On Thursday, it was announced that the ban imposed on imports will be lifted in order to meet the final requirement of the IMF before the much-anticipated tranche is released. However, despite the three-month-old ban being removed, it will be quite difficult to import these luxury and non-essential goods as the government plans on imposing regulatory and customs duties ranging between 300 to 600 percent. This will perhaps be more beneficial for the economy as it will also help raise revenues because the ban had a moderate effect on limiting imports, and many of the items were still being found on the market through illicit means. While authorities maintain that the purpose of enhancing duties is not to raise additional revenues, the government would nevertheless earn up to Rs14 billion from these import duties.

Finance Minister Miftah Ismail has also stated that taxes will be further increased on cigarettes by 11 percent and on green leaf by 3,700 percent to help raise Rs 36 billion in revenue to pay for the deficit arising from tax concessions given to traders. This makes sense considering how cigarettes are already significantly undertaxed in the country compared to global standards.


With regards to the items that will be subjected to these duties, FM Ismail said that the government is going to impose up to 600 percent duties on cars, making it impossible to import vehicles. The Minister is right in pointing out that we need to get our priorities right and this is not the time to be spending foreign exchange on Mercedes cars. The heavy duties will be imposed on other completely built-up (CBU) commodities as well such as mobile phones and electronic appliances. In addition to this, imported fish, meat, fashion goods, and other luxury items will also be subjected to these duties.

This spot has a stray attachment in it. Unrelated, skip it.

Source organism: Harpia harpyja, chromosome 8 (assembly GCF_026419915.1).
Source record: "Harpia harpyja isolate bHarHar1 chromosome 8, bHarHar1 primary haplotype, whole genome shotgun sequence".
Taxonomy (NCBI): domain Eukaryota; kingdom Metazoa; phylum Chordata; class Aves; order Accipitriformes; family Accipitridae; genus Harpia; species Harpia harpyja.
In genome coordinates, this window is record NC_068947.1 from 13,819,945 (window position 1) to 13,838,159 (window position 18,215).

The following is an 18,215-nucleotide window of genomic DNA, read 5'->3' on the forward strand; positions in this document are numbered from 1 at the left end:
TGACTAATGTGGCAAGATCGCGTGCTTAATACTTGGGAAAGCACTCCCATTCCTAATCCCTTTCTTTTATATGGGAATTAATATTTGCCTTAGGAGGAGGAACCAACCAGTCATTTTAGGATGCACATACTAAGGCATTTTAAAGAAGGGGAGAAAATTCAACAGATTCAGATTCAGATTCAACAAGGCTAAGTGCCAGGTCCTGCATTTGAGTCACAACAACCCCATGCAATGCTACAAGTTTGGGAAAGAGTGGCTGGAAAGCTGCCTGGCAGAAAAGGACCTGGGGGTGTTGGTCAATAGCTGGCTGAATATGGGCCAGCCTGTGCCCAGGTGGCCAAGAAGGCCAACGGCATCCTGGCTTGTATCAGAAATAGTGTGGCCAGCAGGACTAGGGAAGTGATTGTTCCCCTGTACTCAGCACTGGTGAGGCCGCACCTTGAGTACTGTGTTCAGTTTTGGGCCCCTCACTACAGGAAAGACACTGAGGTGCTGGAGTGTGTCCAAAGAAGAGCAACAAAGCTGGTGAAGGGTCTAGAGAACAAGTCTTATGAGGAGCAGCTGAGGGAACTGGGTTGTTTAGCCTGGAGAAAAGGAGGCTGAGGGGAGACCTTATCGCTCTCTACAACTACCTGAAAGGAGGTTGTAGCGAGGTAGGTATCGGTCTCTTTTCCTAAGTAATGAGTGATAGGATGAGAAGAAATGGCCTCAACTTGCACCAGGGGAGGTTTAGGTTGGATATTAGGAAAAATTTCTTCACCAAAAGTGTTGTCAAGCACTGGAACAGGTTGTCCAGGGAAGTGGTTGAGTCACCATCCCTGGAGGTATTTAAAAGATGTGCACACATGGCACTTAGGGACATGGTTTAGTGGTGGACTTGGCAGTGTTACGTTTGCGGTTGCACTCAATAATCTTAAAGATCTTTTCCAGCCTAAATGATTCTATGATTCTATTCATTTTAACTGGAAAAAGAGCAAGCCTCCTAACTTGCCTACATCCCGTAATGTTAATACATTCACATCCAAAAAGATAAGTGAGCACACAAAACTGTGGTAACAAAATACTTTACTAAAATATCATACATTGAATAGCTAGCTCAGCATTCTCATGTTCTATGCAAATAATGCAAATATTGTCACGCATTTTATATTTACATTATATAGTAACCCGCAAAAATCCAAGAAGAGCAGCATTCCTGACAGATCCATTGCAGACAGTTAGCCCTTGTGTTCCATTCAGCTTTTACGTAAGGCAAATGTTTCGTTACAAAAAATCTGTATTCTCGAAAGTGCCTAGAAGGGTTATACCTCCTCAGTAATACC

At the same time, it is good to see that this decision will not disrupt key industries as there will be no restrictions on industrialists importing machinery to manufacture items for exports, or even on the import of spare parts in limited quantities. While these measures may seem painful or inconvenient to some, such decisions are the need of the hour as we urgently need to raise additional revenue and reduce our current account deficit.